Auto-generated content by user searches

by Yang Yang on September 29, 2010

A not-so-commonly employed content strategy is to automatically generate custom content by user searches. For example, if you’ve got a popular blog, there will be a lot of users searching for things they want to find on your blog. It’s an obvious sign that they want you to write about them. While you are recommended to keep an eye on what they are searching so as to provide content accordingly, you can also make the blog automatically generate search results pages by the searching terms.

I tried to find some WordPress plugins that do this for us but was unable to find any. Basically, the plugin would record all unique user search phrases and present them on a page as a list for the search engines to index the results pages with the custom page titles.

You should use the search term prominently in the page title and in the h1 tag. After the search engine has indexed the search results pages, you will have a lot of custom content pages AND best of all, they are exactly what users and potential visitors want to read. I have seen pretty exciting increase in searching traffic for my quotes site after I have implemented the strategy. The quotes search automatically generates a lot of custom pages by the searching phrase. What the user is searching is usually stuff that’s hard to come by in other sites or search engines so Google is pretty hungry in indexing these pages.

Stephen Fleming September 29, 2010 at 12:06 pm

Thanks for the shearing the information about the free web script. and this through improve my website.

Sebastian September 29, 2010 at 3:26 pm

Google doesn’t like this approach. They demand “make search result pages and other thin pages uncrawlable in robots.txt, or prevent them from indexing with a noindex directive”.

You can get away with it when you invest enough editorial work in the generated pages, but be careful. I’ve run schemes like that for over a decade now, and SEs axed most of the plain auto-generated stuff from the beginnng.

Yang Yang September 29, 2010 at 5:32 pm

Thanks for the insight!

However, I think as long as Google sends me traffic to the auto-generated pages, it means something: there’s no better pages out there to satisfy the search phrase the user has used to arrive at my site. If there is, it can easily outrank my auto-generated page. And I’m fine with it. But as long as there isn’t and Google will have no choice but to send me the traffic or it’s simply not doing a good job.

There are plenty of long tail searches people use everyday to arrive on crap sites, because all the search results Google can return to them on the first page are not so good. You can leave these traffic to these crap sites or you can do something to garner them for yourself by being a little *crap*. Why not? This is not hurting anyone in any way. The auto-generated pages aren’t so evil nor *crap* as auto-generated content because the content of the auto-generated pages are truly what they claim they are in the <title> tag. It’s no manipulation nor anything.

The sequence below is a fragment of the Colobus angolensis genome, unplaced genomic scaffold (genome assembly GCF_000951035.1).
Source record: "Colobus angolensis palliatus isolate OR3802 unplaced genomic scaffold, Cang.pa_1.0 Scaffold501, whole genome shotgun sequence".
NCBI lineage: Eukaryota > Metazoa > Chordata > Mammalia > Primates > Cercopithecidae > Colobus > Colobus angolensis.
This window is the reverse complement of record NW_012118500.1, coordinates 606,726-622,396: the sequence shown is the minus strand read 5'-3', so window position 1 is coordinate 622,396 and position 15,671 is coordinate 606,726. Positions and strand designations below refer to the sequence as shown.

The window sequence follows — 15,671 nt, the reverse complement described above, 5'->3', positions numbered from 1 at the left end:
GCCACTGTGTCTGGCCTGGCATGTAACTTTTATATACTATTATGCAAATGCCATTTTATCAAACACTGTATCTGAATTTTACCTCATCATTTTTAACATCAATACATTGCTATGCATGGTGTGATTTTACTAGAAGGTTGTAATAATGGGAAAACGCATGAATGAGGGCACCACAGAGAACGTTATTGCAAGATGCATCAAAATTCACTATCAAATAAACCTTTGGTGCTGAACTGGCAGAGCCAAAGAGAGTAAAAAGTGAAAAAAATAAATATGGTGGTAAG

Take http://www.nutquote.com for example, sometimes the long tail searches get no relevant results in Google at all but plenty of quotes in my database. Why not auto-generate such a page from my quotes site and serve it to the users? It’s a WIN-WIN-WIN solution: Users get the best they can find, Google has relevant results and I get the traffic.

Sebastian September 29, 2010 at 6:29 pm

My point is, that when SEs can easily spot the automation, traffic to these pages will decrease eventually. You can get more out of them, when you add editorial content (even unique snippets can do wonders), and/or pull related information, images, or whatever from other sources to enhance UX.

Yang Yang September 29, 2010 at 8:45 pm

You are definitely right on this. Unique content and quality editorial efforts are well rewarded by search engines.

Xiaofeng January 20, 2011 at 9:31 pm

Are you a student in Xi’an?
Maybe you should try ClickBank to earn more revenue from this blog. You can get commission from vendor every time you sell ebook or course to your reader.

Yang Yang January 22, 2011 at 10:24 pm

Well, I graduated from XJTU in 2008. 🙂

ClickBank is a great program, just not for me.

zourbuth March 2, 2011 at 9:15 am

Are there any coding guidelines to do agc?

agung June 14, 2013 at 9:15 pm

great article mr.Yang Yang, can you send me this script agc..?

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